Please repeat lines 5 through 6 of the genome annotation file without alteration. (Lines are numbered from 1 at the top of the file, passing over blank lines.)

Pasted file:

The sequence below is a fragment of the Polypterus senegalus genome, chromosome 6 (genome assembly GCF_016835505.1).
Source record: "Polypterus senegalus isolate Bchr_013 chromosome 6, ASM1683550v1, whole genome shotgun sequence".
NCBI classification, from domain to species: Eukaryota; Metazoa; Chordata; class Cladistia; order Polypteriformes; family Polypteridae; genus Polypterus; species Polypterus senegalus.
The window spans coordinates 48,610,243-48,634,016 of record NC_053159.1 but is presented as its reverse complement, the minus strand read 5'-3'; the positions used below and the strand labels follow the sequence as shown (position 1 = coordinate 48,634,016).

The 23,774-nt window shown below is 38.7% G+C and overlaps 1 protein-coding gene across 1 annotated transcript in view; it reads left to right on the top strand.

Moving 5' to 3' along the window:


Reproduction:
The 23,774-nt window shown below is 38.7% G+C and overlaps 1 protein-coding gene across 1 annotated transcript in view; it reads left to right on the top strand.

Moving 5' to 3' along the window: